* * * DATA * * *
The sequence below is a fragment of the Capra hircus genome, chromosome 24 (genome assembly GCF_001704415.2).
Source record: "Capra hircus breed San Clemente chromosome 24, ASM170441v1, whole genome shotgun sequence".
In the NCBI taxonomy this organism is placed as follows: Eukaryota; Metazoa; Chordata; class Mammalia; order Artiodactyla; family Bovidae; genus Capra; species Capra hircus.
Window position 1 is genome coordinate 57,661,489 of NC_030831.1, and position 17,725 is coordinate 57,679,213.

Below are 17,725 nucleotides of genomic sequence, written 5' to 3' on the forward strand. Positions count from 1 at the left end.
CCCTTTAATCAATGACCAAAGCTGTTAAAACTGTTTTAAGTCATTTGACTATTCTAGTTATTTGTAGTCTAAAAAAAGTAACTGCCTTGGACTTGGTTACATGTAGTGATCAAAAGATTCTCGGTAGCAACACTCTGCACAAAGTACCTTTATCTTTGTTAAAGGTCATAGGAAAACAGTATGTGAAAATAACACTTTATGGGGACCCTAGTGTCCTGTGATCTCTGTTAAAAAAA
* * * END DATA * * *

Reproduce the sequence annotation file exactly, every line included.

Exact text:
The sequence below is a fragment of the Capra hircus genome, chromosome 24 (genome assembly GCF_001704415.2).
Source record: "Capra hircus breed San Clemente chromosome 24, ASM170441v1, whole genome shotgun sequence".
In the NCBI taxonomy this organism is placed as follows: Eukaryota; Metazoa; Chordata; class Mammalia; order Artiodactyla; family Bovidae; genus Capra; species Capra hircus.
Window position 1 is genome coordinate 57,661,489 of NC_030831.1, and position 17,725 is coordinate 57,679,213.

Below are 17,725 nucleotides of genomic sequence, written 5' to 3' on the forward strand. Positions count from 1 at the left end.
CCCTTTAATCAATGACCAAAGCTGTTAAAACTGTTTTAAGTCATTTGACTATTCTAGTTATTTGTAGTCTAAAAAAAGTAACTGCCTTGGACTTGGTTACATGTAGTGATCAAAAGATTCTCGGTAGCAACACTCTGCACAAAGTACCTTTATCTTTGTTAAAGGTCATAGGAAAACAGTATGTGAAAATAACACTTTATGGGGACCCTAGTGTCCTGTGATCTCTGTTAAAAAAA